Within these guidelines, states have the flexibility to adopt their own licensing standards. For example, some states have created programs for specific geographic areas or for children with disabilities. However, states are prohibited from setting certain types of eligibility criteria, such as: B. Discrimination based on diagnosis.

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Eligibility criteria for a low-income target child are described in Section 2110(b) of the Social Security Act.

Targeted low-income pregnant women

States have the ability to provide benefits such as prenatal care, midwifery, and postpartum care to low-income pregnant women without health insurance under the state CHIP plan. States must comply with different types of conditions to cover pregnant women, such as:

  • Cover children under the age of 19 on Medicaid or CHIP up to at least 200 percent of the FPL and
  • Cover pregnant women on Medicaid up to at least 185 percent of the FPL.

This is not an exhaustive list of conditions states must meet to insure pregnant women under CHIP.

Babies born to pregnant women in CHIP should automatically be considered eligible for Medicaid or CHIP without filing an application or other determination of eligibility. These babies are insured until the child is one year old. States also have the option of granting an assumed entitlement to a child born to a mother who is insured as a target low-income child under CHIP at the time of the child's birth.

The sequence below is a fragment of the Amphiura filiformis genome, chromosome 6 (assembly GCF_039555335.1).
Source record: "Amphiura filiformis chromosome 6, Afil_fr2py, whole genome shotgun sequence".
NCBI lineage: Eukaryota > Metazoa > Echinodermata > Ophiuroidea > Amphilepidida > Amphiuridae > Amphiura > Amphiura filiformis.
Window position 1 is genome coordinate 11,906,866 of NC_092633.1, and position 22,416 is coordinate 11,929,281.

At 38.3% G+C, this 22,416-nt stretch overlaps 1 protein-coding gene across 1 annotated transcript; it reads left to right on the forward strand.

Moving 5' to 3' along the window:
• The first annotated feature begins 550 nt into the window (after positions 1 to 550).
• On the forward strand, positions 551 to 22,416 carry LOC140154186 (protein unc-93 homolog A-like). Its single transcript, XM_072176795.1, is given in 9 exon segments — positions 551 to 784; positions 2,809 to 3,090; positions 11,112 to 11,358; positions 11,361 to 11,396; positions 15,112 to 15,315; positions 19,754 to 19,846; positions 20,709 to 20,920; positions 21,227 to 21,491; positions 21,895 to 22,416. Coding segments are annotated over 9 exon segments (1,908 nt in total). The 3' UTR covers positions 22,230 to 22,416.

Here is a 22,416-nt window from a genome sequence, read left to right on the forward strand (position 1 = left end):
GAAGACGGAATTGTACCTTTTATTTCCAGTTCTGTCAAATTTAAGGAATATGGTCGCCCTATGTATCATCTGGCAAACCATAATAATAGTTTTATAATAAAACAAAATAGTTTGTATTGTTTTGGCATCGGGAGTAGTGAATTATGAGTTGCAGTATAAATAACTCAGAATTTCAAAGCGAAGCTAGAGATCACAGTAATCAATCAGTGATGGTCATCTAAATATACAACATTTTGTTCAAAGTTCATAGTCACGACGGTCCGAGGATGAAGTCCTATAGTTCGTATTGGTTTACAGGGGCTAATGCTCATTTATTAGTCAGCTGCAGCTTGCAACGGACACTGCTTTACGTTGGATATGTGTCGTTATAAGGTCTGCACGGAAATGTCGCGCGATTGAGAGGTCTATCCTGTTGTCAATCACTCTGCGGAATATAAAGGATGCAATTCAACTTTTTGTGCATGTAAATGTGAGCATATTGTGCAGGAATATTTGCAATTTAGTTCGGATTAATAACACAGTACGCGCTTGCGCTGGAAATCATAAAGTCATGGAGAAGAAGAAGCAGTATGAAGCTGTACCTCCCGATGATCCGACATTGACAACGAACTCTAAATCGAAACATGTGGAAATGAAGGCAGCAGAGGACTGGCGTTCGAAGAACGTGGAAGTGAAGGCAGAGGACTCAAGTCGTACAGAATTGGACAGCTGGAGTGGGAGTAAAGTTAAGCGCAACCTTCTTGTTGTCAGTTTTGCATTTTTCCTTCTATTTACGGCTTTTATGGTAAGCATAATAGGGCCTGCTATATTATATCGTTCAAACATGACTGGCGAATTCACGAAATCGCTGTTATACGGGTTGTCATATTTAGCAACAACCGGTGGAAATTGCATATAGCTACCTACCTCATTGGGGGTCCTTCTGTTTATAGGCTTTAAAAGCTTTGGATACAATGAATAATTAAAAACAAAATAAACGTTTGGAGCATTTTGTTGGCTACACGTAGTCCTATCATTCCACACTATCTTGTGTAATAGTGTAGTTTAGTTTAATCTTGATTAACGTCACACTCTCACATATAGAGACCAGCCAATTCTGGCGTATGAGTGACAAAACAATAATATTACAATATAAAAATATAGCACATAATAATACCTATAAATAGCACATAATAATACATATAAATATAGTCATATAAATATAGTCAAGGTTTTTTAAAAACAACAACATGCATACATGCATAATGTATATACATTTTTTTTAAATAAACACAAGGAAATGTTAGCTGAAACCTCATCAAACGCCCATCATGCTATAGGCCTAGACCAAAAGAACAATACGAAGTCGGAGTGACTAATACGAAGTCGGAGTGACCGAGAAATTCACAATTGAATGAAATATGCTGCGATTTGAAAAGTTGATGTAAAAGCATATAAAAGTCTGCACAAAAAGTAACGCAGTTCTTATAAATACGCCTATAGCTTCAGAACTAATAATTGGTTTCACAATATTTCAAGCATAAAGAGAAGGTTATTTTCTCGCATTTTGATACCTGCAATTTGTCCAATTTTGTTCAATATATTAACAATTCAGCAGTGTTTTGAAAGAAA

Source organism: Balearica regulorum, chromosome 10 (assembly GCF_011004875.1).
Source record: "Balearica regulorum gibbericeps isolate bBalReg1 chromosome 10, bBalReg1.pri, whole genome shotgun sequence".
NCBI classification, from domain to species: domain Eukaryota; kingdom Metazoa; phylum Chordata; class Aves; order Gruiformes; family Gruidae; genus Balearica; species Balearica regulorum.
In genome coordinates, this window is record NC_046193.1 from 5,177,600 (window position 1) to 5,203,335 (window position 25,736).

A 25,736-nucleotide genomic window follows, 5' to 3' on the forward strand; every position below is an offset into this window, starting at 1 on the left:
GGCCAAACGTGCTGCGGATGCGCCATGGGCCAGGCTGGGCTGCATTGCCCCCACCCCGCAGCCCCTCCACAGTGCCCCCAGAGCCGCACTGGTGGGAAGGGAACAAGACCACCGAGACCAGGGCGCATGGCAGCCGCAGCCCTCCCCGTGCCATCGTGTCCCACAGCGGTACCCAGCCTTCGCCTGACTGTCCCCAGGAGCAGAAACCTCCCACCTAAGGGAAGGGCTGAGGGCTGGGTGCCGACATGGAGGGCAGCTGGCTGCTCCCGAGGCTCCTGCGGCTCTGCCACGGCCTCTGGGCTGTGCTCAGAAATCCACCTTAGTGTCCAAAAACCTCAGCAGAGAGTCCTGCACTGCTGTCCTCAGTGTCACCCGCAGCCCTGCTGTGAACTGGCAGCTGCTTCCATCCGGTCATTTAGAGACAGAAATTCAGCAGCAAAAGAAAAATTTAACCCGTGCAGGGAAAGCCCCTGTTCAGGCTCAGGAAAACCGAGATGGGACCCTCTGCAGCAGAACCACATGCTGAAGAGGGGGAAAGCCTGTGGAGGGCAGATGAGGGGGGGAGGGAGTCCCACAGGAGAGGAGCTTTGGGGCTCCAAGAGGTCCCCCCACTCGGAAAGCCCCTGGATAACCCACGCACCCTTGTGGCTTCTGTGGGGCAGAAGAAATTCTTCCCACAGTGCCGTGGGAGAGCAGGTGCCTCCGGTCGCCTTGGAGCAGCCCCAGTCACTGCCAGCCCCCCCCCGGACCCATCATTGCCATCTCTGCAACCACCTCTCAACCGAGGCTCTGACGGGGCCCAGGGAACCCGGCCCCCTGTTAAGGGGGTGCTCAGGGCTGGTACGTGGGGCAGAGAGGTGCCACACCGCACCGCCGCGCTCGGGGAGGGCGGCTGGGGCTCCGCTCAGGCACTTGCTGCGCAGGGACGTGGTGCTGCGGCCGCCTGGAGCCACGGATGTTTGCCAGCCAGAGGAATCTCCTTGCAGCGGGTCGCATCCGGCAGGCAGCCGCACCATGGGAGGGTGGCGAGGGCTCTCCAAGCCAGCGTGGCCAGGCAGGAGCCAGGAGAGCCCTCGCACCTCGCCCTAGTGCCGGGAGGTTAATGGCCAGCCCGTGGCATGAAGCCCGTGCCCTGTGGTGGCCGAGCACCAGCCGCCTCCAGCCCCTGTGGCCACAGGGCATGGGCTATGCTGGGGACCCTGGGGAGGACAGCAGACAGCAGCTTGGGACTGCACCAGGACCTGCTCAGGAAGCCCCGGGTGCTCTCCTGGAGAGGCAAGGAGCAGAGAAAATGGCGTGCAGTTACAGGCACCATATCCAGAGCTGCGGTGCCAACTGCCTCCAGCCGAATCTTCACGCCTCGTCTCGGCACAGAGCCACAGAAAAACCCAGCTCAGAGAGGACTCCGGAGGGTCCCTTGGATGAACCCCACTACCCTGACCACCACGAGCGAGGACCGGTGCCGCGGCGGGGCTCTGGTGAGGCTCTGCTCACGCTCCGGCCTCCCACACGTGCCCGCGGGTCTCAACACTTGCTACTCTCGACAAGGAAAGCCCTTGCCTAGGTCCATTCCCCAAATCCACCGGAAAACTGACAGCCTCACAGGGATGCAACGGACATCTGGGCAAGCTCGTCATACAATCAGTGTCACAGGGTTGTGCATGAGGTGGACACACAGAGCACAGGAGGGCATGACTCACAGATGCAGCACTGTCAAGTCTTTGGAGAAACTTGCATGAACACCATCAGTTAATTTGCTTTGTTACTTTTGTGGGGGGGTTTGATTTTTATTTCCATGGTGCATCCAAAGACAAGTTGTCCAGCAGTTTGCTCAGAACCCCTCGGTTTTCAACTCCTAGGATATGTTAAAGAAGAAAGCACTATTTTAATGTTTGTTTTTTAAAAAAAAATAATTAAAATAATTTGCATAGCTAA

For guidance in this area see Section 2112 of the Social Security Act andLetter from State Health Officer (SHO) No. 09-006.

(Video) Insurance (Medicare, Medicaid, COBRA, CHIP, Payments, and Plans)

Low-income children and legally resident pregnant women

States have the ability to provide CHIP and Medicaid coverage to children and pregnant women lawfully residing in the United States who are eligible for coverage, including those within the first five years of obtaining specific legal status. If states don't embrace this option, federal law requires a 5-year waiting period before many legal immigrants can apply for Medicaid and CHIP. Learn more about the provision of health insurance for legally resident children and pregnant women in 2107(e)(1)(N) of the Social Security Act and atSHO# 10-006🇧🇷 ONEstate listProvide Medicaid and CHIP coverage for legally resident children and/or pregnant women.

Targeted treatment of low-income children with access to government employee insurance coverage

States have the option to cover children of civil servants if the state can demonstrate that it meets one of the following two conditions:

  • Retaining the Agency Contribution Condition: To meet this condition, states must demonstrate that they have continuously contributed to workers' insurance costs since 1997, compounded by increases in inflation.